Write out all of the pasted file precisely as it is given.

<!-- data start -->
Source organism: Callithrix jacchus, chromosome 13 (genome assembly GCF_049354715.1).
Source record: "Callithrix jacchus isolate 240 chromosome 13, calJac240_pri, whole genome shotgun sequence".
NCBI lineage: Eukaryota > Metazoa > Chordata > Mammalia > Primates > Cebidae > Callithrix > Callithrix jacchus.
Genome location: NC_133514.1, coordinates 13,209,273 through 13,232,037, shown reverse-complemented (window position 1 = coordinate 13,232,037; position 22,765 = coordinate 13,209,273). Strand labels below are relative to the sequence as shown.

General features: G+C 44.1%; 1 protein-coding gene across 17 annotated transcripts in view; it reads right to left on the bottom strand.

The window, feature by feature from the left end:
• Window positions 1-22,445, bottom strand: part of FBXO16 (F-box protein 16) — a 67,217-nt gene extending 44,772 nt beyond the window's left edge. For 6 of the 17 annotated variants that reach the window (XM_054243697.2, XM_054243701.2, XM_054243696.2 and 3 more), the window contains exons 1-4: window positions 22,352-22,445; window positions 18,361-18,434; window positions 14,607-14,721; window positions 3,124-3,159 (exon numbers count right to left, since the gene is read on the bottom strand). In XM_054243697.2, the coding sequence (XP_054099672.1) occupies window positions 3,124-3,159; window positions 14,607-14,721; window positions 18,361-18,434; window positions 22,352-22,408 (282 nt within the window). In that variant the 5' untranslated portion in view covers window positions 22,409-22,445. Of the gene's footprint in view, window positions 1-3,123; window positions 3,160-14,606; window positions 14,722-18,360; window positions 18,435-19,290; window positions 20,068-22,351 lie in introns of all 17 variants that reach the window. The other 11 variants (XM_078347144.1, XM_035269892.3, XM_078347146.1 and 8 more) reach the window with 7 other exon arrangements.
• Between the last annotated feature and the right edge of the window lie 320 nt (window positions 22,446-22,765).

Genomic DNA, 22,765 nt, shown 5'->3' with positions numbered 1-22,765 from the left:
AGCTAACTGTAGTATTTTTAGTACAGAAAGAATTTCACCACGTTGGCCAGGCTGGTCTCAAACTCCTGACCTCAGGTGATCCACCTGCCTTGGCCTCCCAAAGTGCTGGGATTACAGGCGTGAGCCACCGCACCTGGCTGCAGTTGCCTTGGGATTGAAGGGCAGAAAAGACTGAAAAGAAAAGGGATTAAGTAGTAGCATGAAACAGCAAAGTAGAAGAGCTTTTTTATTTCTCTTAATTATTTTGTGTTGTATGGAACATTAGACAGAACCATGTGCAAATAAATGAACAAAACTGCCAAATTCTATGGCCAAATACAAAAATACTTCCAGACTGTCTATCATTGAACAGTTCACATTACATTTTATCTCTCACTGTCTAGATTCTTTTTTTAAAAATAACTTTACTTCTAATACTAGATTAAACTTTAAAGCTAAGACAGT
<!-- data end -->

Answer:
Source organism: Callithrix jacchus, chromosome 13 (genome assembly GCF_049354715.1).
Source record: "Callithrix jacchus isolate 240 chromosome 13, calJac240_pri, whole genome shotgun sequence".
NCBI lineage: Eukaryota > Metazoa > Chordata > Mammalia > Primates > Cebidae > Callithrix > Callithrix jacchus.
Genome location: NC_133514.1, coordinates 13,209,273 through 13,232,037, shown reverse-complemented (window position 1 = coordinate 13,232,037; position 22,765 = coordinate 13,209,273). Strand labels below are relative to the sequence as shown.

General features: G+C 44.1%; 1 protein-coding gene across 17 annotated transcripts in view; it reads right to left on the bottom strand.

The window, feature by feature from the left end:
• Window positions 1-22,445, bottom strand: part of FBXO16 (F-box protein 16) — a 67,217-nt gene extending 44,772 nt beyond the window's left edge. For 6 of the 17 annotated variants that reach the window (XM_054243697.2, XM_054243701.2, XM_054243696.2 and 3 more), the window contains exons 1-4: window positions 22,352-22,445; window positions 18,361-18,434; window positions 14,607-14,721; window positions 3,124-3,159 (exon numbers count right to left, since the gene is read on the bottom strand). In XM_054243697.2, the coding sequence (XP_054099672.1) occupies window positions 3,124-3,159; window positions 14,607-14,721; window positions 18,361-18,434; window positions 22,352-22,408 (282 nt within the window). In that variant the 5' untranslated portion in view covers window positions 22,409-22,445. Of the gene's footprint in view, window positions 1-3,123; window positions 3,160-14,606; window positions 14,722-18,360; window positions 18,435-19,290; window positions 20,068-22,351 lie in introns of all 17 variants that reach the window. The other 11 variants (XM_078347144.1, XM_035269892.3, XM_078347146.1 and 8 more) reach the window with 7 other exon arrangements.
• Between the last annotated feature and the right edge of the window lie 320 nt (window positions 22,446-22,765).

Genomic DNA, 22,765 nt, shown 5'->3' with positions numbered 1-22,765 from the left:
AGCTAACTGTAGTATTTTTAGTACAGAAAGAATTTCACCACGTTGGCCAGGCTGGTCTCAAACTCCTGACCTCAGGTGATCCACCTGCCTTGGCCTCCCAAAGTGCTGGGATTACAGGCGTGAGCCACCGCACCTGGCTGCAGTTGCCTTGGGATTGAAGGGCAGAAAAGACTGAAAAGAAAAGGGATTAAGTAGTAGCATGAAACAGCAAAGTAGAAGAGCTTTTTTATTTCTCTTAATTATTTTGTGTTGTATGGAACATTAGACAGAACCATGTGCAAATAAATGAACAAAACTGCCAAATTCTATGGCCAAATACAAAAATACTTCCAGACTGTCTATCATTGAACAGTTCACATTACATTTTATCTCTCACTGTCTAGATTCTTTTTTTAAAAATAACTTTACTTCTAATACTAGATTAAACTTTAAAGCTAAGACAGT